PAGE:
LONDON: Growth in British house prices picked up speed for the second month in a row in December, helped by a shortage of homes to buy, but price increases are likely to slow in 2017, mortgage lender Halifax said on Monday.
House prices have risen more slowly since the shock decision by voters in a referendum last June to leave the European Union but surveys by Halifax and rival lender Nationwide have shown them holding up in late 2016.
The resilience has confounded the warnings of former finance minister George Osborne, one of the leading voices in the defeated “Remain” campaign to keep Britain in the EU, who said in May that house prices would fall by between 10 and 18 per cent if the country voted to leave the bloc.
In the three months to December, house prices were 6.5 per cent higher compared with the same period a year earlier, up from growth of 6.0 per cent in the three months to November, Halifax said.
A Reuters poll of economists had expected an increase of 5.8 per cent. The pace of growth remains below a peak of 10.0 per cent hit in March 2016.
In monthly terms, house prices jumped by 1.7 per cent in December, the strongest increase since March.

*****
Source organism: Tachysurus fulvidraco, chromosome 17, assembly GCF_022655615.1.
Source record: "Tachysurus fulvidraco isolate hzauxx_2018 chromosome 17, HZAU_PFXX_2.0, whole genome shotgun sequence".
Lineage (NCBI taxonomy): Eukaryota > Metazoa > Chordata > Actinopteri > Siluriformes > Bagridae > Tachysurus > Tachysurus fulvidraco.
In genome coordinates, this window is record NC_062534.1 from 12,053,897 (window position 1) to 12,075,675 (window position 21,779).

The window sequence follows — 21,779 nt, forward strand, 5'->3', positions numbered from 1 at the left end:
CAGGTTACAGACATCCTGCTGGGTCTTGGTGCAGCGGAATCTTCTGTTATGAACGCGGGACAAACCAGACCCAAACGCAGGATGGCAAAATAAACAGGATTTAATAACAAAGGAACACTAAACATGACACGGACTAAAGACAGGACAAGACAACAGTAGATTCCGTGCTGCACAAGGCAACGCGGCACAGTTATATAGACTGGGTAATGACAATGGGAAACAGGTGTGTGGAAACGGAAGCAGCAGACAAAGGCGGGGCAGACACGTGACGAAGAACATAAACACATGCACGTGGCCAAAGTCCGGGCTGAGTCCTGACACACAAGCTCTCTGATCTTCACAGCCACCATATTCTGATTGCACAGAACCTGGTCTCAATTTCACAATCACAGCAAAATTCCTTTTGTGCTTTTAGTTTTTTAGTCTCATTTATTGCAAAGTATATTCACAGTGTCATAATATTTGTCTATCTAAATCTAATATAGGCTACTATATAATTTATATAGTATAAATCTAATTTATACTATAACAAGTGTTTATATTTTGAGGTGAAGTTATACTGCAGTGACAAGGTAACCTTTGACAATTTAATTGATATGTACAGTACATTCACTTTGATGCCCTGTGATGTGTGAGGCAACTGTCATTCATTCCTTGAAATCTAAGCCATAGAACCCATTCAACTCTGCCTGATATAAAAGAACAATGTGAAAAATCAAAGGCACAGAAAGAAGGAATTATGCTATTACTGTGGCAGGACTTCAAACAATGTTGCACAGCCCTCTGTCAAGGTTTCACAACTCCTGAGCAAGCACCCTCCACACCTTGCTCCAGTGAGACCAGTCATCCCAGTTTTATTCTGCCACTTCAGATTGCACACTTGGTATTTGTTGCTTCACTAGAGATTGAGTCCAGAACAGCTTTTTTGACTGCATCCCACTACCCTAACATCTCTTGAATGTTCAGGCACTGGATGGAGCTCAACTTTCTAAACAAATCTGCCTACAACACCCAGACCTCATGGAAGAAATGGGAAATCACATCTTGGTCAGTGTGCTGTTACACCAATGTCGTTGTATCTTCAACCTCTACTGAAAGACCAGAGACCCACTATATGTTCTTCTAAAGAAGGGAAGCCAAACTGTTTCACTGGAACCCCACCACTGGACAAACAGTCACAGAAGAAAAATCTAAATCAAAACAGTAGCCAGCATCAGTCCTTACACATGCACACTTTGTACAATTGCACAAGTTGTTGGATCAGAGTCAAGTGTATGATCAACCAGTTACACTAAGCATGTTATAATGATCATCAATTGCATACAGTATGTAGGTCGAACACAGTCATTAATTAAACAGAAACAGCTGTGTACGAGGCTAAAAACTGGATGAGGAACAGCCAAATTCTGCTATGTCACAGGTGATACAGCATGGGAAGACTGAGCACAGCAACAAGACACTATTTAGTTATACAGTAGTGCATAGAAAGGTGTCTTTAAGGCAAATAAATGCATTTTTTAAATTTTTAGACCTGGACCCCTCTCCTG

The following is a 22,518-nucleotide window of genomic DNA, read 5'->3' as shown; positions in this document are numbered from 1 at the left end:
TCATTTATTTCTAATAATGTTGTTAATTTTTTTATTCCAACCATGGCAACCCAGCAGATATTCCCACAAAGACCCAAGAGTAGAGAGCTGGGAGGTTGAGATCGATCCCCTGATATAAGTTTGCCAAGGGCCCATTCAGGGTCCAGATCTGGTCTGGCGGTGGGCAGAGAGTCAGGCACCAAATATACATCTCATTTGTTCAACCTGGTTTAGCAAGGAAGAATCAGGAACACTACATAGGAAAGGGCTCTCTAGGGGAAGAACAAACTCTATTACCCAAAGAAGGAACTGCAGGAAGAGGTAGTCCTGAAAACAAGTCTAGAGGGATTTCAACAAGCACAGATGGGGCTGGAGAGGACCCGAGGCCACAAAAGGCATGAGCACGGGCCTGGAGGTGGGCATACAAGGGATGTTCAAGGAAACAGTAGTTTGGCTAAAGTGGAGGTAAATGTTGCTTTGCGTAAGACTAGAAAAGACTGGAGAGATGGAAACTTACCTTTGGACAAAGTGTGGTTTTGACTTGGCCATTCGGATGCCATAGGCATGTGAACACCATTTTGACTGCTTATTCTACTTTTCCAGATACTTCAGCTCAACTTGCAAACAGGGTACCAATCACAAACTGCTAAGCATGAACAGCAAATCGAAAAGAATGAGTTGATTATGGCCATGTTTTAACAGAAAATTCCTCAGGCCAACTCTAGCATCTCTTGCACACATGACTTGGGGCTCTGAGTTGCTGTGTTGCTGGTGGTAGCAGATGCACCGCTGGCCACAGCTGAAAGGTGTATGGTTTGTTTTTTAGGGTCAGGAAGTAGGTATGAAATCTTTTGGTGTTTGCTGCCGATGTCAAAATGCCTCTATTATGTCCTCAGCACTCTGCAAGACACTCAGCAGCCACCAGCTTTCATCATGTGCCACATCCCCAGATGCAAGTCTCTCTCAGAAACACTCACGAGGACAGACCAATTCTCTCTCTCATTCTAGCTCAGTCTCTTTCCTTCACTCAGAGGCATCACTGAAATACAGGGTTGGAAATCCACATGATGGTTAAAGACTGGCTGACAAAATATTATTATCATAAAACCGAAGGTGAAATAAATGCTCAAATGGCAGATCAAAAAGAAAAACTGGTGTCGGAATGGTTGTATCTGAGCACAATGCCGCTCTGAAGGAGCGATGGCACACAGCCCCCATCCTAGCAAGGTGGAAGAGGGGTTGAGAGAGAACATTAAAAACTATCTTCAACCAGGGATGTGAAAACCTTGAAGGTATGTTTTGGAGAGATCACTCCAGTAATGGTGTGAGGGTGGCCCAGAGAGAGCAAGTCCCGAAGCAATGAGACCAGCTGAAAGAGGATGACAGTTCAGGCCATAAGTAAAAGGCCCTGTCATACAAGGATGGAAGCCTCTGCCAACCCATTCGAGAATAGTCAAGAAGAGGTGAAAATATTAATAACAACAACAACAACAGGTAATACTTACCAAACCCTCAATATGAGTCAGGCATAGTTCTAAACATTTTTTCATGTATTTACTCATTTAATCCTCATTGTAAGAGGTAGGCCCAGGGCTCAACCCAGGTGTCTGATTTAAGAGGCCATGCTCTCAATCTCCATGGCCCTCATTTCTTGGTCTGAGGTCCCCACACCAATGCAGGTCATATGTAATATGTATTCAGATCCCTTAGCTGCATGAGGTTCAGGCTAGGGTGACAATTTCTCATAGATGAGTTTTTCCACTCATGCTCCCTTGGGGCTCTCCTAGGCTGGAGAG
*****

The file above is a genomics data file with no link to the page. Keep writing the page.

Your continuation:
Martin Ellis, an economist with Halifax, said yearly price growth was expected to slow to between 1 and 4 per cent by the end of 2017, held back by weaker growth in the overall economy.
“The relatively wide range for the forecast reflects the higher than normal degree of uncertainty regarding the prospects for the UK economy this year,” he said in a statement.
Prime Minister Theresa May is due to start negotiations for Britain’s departure from the EU before the end of March, kicking off a two-year process that may lead to less access to EU markets for British exporters and slower economic growth.
Halifax said on Monday there was no sign that the acute shortage of stock of homes available for sale was easing.